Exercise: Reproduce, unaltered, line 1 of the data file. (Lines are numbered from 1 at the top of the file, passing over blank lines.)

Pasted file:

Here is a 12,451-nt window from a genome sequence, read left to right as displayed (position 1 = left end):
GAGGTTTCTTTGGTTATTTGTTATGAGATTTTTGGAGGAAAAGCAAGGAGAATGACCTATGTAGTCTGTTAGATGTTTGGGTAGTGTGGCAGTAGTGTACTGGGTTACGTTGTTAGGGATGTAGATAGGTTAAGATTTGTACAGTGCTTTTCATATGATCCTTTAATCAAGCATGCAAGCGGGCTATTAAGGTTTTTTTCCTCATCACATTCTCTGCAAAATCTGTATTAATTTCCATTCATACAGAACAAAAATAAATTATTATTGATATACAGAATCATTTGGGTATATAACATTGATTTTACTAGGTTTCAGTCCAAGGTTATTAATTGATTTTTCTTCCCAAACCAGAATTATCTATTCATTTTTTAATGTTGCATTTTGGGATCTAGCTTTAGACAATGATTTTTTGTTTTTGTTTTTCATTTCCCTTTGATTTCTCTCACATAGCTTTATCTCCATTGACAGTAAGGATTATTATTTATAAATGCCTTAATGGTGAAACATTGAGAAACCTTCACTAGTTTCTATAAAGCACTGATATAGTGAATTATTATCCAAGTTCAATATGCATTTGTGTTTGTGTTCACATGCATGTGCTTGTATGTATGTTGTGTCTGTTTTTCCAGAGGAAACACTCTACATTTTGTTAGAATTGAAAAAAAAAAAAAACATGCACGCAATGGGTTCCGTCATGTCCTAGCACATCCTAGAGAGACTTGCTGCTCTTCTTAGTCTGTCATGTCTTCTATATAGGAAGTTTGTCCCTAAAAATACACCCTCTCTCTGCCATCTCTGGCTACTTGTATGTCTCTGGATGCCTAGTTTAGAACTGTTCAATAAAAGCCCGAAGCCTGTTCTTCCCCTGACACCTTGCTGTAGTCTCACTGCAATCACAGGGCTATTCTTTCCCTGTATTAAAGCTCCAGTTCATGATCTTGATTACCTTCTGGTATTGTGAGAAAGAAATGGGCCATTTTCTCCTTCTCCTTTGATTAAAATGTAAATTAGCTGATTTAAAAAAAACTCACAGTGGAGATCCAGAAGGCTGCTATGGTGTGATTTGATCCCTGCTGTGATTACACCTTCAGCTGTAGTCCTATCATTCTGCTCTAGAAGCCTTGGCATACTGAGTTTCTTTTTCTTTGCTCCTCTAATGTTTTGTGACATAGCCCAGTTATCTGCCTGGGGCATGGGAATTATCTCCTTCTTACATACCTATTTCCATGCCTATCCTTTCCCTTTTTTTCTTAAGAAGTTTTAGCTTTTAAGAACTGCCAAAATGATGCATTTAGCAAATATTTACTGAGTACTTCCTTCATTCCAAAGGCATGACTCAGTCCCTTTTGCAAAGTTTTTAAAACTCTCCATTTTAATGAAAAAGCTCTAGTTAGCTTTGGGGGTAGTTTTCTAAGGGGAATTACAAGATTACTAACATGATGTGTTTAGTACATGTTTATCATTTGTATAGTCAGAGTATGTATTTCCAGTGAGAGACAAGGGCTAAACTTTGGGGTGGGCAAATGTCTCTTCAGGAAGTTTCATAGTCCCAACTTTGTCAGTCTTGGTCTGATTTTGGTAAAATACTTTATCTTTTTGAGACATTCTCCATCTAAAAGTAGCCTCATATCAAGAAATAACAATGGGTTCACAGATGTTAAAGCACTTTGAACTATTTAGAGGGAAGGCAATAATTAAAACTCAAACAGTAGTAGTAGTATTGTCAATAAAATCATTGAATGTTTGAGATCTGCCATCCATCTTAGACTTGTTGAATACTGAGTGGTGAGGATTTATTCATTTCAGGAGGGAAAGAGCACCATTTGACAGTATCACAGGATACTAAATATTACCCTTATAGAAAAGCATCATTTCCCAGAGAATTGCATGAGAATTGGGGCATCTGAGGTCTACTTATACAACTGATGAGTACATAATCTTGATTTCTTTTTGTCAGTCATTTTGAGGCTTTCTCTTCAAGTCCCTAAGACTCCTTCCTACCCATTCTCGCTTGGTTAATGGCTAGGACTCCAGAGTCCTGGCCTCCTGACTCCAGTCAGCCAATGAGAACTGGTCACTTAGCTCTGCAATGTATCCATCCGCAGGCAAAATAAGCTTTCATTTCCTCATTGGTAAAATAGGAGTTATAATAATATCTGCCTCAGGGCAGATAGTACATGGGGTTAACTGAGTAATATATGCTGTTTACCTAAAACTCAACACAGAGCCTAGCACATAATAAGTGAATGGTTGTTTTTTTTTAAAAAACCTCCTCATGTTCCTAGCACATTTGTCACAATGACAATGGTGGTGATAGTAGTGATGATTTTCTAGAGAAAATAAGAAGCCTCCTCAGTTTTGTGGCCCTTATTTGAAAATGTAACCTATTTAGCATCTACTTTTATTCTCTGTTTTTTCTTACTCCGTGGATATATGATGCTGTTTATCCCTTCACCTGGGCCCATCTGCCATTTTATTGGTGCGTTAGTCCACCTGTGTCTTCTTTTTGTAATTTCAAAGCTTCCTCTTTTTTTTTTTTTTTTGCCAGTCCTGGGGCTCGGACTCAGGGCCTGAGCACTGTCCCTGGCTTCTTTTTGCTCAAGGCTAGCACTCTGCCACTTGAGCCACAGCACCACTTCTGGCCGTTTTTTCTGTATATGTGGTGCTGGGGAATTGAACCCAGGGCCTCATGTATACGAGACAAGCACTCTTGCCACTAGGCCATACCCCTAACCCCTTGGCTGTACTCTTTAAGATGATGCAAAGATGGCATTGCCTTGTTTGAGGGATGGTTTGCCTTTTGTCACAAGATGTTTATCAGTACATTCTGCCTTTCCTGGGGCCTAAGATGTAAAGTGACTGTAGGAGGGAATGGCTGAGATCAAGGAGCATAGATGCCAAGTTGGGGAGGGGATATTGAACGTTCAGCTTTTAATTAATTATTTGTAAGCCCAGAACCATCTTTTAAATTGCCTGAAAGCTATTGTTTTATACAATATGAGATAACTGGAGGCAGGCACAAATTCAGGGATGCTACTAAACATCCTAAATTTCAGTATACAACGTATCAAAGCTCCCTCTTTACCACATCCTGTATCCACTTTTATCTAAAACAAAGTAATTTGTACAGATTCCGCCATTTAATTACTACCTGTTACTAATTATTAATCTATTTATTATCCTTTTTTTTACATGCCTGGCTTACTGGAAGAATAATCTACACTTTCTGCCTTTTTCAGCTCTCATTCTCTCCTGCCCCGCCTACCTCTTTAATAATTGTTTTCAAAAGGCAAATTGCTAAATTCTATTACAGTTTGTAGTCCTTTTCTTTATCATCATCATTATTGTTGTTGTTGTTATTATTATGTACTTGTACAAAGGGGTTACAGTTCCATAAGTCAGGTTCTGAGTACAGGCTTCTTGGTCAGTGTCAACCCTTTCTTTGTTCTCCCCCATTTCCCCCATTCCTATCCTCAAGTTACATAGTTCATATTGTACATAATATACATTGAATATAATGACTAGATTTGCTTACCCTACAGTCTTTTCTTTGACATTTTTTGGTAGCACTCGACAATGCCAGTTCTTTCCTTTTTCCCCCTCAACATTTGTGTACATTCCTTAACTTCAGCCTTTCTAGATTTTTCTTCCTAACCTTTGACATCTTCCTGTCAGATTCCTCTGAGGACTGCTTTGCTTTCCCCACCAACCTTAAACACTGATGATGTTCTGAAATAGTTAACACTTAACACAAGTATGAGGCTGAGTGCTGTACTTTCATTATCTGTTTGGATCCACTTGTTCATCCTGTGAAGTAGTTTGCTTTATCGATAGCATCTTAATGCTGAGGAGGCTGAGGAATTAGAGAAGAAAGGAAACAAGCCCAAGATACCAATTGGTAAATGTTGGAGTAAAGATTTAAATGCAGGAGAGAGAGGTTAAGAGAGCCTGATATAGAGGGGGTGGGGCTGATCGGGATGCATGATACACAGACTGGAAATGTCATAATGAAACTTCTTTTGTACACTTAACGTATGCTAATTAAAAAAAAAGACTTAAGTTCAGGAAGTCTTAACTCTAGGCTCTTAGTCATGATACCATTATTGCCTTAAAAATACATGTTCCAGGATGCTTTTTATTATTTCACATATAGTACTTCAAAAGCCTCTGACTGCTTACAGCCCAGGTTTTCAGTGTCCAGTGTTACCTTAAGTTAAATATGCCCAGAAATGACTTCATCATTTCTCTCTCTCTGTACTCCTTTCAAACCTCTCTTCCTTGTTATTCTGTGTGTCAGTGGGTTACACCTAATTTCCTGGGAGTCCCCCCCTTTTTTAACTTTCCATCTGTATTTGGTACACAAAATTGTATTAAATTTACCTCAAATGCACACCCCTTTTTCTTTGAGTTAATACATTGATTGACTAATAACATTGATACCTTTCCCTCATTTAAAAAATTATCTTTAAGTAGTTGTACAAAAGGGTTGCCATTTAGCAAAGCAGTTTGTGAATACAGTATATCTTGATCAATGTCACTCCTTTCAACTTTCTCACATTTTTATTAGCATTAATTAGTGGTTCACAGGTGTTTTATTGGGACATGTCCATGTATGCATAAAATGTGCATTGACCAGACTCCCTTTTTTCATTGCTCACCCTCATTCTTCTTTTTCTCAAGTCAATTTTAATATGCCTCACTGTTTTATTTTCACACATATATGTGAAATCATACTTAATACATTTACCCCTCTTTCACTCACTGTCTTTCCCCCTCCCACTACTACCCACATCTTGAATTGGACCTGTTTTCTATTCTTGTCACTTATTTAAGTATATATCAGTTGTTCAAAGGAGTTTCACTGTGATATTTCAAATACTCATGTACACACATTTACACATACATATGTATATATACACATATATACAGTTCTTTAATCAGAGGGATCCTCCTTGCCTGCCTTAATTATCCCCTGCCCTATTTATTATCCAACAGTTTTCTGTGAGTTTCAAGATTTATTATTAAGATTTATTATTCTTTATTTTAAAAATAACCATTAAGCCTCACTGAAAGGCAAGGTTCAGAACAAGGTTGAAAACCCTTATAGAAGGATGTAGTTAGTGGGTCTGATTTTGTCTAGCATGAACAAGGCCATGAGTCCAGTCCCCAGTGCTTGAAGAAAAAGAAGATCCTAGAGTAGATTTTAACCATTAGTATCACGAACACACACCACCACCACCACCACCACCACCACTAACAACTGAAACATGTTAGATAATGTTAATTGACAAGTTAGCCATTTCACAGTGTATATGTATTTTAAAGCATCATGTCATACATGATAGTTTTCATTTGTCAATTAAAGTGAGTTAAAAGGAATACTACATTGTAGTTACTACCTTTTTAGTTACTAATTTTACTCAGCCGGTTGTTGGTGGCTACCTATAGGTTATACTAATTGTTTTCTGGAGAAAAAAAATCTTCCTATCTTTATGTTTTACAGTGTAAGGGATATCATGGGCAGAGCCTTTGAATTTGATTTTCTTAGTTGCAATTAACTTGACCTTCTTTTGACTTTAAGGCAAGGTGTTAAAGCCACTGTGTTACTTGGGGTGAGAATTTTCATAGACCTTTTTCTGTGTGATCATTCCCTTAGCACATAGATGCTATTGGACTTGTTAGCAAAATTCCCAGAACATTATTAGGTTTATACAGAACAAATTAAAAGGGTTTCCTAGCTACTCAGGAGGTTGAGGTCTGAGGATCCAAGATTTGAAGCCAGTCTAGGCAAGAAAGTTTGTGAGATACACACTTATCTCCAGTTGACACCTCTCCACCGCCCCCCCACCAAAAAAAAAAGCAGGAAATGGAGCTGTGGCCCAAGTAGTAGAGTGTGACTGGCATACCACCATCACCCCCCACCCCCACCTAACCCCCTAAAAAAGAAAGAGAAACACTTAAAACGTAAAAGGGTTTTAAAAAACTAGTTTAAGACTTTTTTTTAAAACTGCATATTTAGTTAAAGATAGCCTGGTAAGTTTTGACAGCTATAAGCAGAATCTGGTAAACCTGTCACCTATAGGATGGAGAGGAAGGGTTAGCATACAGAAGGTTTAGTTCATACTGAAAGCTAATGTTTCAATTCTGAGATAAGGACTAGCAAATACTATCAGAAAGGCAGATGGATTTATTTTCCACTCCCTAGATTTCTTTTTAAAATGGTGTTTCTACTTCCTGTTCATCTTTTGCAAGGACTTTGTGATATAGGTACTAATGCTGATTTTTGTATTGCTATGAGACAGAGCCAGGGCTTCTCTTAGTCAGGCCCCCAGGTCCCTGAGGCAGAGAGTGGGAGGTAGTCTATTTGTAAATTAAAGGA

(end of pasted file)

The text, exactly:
Here is a 12,451-nt window from a genome sequence, read left to right as displayed (position 1 = left end):